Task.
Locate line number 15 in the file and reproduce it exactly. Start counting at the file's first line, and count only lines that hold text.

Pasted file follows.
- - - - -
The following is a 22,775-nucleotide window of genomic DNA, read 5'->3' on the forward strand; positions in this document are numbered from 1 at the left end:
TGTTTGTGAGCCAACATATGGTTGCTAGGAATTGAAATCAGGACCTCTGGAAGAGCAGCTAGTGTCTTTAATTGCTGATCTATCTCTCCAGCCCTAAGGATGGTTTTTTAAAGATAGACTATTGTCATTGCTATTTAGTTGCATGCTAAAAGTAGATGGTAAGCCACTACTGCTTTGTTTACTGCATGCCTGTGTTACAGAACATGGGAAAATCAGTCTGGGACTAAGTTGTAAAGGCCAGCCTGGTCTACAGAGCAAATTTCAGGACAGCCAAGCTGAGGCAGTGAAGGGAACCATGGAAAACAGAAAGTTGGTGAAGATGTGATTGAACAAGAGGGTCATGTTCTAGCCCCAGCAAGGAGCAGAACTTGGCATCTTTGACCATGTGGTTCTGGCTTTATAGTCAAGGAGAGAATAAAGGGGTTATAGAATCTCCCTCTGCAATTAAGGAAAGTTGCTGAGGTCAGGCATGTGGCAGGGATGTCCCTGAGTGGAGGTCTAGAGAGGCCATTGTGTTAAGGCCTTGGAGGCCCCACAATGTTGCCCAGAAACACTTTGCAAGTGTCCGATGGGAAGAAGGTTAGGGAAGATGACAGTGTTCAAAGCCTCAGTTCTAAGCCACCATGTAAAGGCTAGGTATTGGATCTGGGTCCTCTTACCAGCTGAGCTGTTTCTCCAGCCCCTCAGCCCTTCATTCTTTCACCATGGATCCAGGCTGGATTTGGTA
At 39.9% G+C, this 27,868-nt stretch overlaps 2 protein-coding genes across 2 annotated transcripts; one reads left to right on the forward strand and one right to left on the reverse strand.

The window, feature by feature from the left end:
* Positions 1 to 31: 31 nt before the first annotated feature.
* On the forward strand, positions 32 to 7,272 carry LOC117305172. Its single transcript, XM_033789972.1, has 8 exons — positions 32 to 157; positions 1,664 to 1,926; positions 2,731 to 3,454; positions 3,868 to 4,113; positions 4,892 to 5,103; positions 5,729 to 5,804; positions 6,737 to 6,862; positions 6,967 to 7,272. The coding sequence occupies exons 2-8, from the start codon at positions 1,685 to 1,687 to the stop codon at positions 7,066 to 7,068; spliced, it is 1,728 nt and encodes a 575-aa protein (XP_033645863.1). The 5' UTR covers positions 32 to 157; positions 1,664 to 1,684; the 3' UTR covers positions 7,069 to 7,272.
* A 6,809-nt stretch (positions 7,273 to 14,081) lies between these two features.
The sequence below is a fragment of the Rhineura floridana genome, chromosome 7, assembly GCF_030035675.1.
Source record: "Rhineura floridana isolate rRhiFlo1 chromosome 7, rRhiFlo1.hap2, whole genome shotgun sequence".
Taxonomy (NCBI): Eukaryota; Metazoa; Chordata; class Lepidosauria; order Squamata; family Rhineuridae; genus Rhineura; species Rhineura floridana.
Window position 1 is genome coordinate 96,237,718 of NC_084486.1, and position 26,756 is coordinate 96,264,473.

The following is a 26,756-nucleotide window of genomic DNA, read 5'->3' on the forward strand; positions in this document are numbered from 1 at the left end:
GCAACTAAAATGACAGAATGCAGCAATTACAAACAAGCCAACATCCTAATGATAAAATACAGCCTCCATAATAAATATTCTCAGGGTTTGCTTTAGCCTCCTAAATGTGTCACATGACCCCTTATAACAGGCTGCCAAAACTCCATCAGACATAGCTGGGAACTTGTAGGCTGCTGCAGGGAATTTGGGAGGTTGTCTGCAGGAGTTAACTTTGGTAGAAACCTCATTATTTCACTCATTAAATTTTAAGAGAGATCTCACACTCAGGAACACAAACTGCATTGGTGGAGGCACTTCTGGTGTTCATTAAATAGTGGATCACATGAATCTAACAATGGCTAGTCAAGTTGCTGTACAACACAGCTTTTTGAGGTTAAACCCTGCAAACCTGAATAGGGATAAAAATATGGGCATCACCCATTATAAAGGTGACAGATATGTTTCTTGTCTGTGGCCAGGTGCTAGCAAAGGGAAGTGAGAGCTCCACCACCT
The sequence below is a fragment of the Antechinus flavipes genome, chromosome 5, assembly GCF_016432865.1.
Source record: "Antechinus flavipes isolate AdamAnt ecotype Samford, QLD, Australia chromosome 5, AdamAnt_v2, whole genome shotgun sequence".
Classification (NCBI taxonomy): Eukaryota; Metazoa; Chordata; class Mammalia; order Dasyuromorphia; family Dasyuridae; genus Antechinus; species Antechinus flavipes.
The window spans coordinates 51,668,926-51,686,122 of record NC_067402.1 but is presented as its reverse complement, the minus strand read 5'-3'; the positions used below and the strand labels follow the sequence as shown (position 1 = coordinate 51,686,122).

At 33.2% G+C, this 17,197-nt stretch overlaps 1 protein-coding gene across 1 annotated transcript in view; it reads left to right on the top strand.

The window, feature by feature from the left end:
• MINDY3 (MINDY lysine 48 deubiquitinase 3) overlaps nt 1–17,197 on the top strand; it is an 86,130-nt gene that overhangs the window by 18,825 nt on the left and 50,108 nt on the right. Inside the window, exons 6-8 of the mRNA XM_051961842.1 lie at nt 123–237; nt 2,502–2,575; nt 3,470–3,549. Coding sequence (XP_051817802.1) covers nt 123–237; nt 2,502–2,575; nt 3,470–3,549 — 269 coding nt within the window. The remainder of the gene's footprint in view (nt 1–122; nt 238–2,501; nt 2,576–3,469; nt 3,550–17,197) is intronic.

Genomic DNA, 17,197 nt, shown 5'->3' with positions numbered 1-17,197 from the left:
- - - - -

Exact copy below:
Source record: "Antechinus flavipes isolate AdamAnt ecotype Samford, QLD, Australia chromosome 5, AdamAnt_v2, whole genome shotgun sequence".